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50 Best Albums of 2018

2018 was all about bold new voices breaking out of the margins and being heard — from Latin-pop party-starters to feminist guitar heroes to a new school of hip-hop revolutionaries.

best albums

This year felt more like a changing of the guard than any year in recent memory. There weren’t as many superstar blockbusters to suck up all the oxygen so younger innovators got the attention they deserved. It was a fantastic year for ambitious Latin-pop, psychedelic Southern rap, Gen Z indie rock and boundary-defying country. Janelle Monáe paid respect to Prince by updating his joyfully fluid legacy; singers like Ariana Grande and Camila Cabello brought new emotional depth to the top of the charts; beloved veterans like Paul McCartney, Elvis Costello, David Byrne and John Prine made inventive, richly insightful albums; and Drake somehow found a way to elevate his Drake-ness to even more exaltant new heights — proof that in the music world of 2018 anything was possible.

Snail Mail Lush
26

Snail Mail, ‘Lush’

At 18 years old, Lindsay Jordan is already a nuanced guitar player with a unique command of her clear-cutting voice, and the mastery of Nineties-style indie-rock she shows on Lush is striking at every turn. Songs like “Pristine,” “Heat Wave” and “Golden Dream” recall classic Liz Phair with their jagged, dreamy guitars and pinpoint interiority, each building from a murmur to a holler as if we’re watching grow into a new epiphany every time she picks up a guitar. What she’ll end up be doing at 28 may turn out to be one of the next decades’s most exciting rock & roll dramas.

RaeSremmurd SR3MM
25

Rae Sremmurd, ‘SR3MM’

2018 did not want for very long albums but few used their wide-open spaces as wondrously as Mississippi twin brother duo Rae Sremmurd. The last time a Southern hip-hop duo released an album as ambitious as this 101-minute psychedelic trap-music exploration, they were called Outkast. Whether Lamborghini-slick (“Powerglide”) or sky-high and sad (“Hurt to Look”), brothers Swae Lee and Slim Jxmmi give every song a unique mix of openhearted ness and indulgence without losing the youthful energy that made their first pop-rap hits so addictive.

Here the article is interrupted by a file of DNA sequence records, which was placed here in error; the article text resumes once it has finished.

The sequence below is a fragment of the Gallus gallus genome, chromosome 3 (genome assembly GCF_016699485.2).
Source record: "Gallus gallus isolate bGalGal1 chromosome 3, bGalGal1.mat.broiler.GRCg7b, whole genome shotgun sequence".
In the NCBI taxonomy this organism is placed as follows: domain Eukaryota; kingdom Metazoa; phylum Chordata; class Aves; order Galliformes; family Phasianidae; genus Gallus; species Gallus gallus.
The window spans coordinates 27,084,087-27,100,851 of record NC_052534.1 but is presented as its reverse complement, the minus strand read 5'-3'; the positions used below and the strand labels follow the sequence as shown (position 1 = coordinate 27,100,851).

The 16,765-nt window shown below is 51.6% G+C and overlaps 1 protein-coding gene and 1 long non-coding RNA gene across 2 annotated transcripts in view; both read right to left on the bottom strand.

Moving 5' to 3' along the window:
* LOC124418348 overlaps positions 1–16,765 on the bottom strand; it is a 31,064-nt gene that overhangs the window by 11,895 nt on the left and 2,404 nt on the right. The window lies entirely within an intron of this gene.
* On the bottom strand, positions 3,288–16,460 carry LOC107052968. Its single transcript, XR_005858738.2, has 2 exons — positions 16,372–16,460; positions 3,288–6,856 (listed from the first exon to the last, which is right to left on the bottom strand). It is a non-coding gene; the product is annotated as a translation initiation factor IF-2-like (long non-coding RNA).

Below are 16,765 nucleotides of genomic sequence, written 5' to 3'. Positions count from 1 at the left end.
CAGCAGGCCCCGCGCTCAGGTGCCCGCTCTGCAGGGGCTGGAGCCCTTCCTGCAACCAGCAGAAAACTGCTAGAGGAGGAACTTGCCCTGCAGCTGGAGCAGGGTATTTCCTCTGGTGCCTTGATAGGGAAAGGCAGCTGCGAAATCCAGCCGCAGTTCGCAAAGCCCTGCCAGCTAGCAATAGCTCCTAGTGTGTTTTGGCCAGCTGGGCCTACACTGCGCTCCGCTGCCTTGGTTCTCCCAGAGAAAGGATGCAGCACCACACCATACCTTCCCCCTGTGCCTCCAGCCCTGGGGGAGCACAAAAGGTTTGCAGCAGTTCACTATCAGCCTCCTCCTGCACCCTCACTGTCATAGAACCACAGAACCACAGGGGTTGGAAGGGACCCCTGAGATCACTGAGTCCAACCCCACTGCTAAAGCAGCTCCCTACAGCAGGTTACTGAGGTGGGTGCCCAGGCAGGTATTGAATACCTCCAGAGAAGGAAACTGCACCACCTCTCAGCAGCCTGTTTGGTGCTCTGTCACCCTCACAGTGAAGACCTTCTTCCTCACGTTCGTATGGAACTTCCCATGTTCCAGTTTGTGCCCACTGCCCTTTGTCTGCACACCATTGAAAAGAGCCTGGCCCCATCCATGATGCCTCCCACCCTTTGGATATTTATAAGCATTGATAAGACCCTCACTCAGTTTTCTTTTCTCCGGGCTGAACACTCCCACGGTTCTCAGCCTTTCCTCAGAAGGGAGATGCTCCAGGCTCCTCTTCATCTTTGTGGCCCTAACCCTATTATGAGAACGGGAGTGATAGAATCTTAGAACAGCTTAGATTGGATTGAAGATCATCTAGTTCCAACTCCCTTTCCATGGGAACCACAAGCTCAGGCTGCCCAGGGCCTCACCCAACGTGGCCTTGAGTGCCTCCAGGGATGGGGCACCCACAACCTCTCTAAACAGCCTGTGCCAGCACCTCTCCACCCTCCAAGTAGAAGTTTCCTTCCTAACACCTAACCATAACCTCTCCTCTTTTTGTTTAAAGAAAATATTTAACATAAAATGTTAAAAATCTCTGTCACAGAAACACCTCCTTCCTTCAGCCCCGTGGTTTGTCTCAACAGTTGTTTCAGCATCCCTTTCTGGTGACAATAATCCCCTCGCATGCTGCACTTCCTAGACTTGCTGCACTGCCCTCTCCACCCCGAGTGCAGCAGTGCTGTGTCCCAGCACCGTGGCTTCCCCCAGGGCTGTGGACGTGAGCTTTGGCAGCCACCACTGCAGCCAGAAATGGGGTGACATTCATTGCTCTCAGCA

Kali Uchis Isolation
24

Kali Uchis, ‘Isolation’

An American pop upstart with Colombian roots, Uchis recalls vintage Beck in the grab-bag brio of her debut: Her hip-hop soul grooves roller-skate on the astral plane as she fires off tasty shots like “Your Teeth in My Neck,” and mixes Brazilian music, reggaeton, funk and doo-wop, holding it all together by force of a casual charisma she sums up herself in the radiant “Miami”: “Why would I be Kim, I could be Kanye/In the land of opportunity and palm trees.” Hard to argue with that.

US Girls In A Poem Unlimited
23

U.S. Girls, ‘In a Poem Unlimited’

Meg Remy’s sixth studio LP was one of the most potent political records of 2018 – and also one of the slyest, smartest, and most chilling, a mix of acid funk and throwback disco with squalling saxophones and warped guitar riffs. “Rage of Plastics” sounds like a Screaming Jay Hawkins declaration reimagined by Karen Silkwood. “M.A.H.” surveys a horrifically bleak marriage (and Obama-era disillusionment) amidst ‘70s dancefloor reverie. “Rosebud” is a trip-hop anthem of self-discovery invoking Citizen Kane, while “Incidental Boogie” turns the psychology of an abused spouse into a mutant club jam. These are feminist party jams that, to their credit, don’t see escapism as an option.

 

John Prine The Tree of Forgiveness
22

John Prine, ‘The Tree of Forgiveness’

No American singer/songwriter besides Dylan — a confirmed fan — has a longer run of greatness than Prine. His first set of originals in a decade, produced by country-Americana guru Dave Cobb, reaffirms that. His plainspoken tenor creaks hard, amplifying the come-on-home poignancy of “Summer’s End” and the gravitas of “Caravan of Fools” (a spot-on indictment of our current administration); “When I Get to Heaven” ponders the hereafter with punchlines, earned sentimentality and looming void. Here’s hoping he doesn’t get there for a long while yet.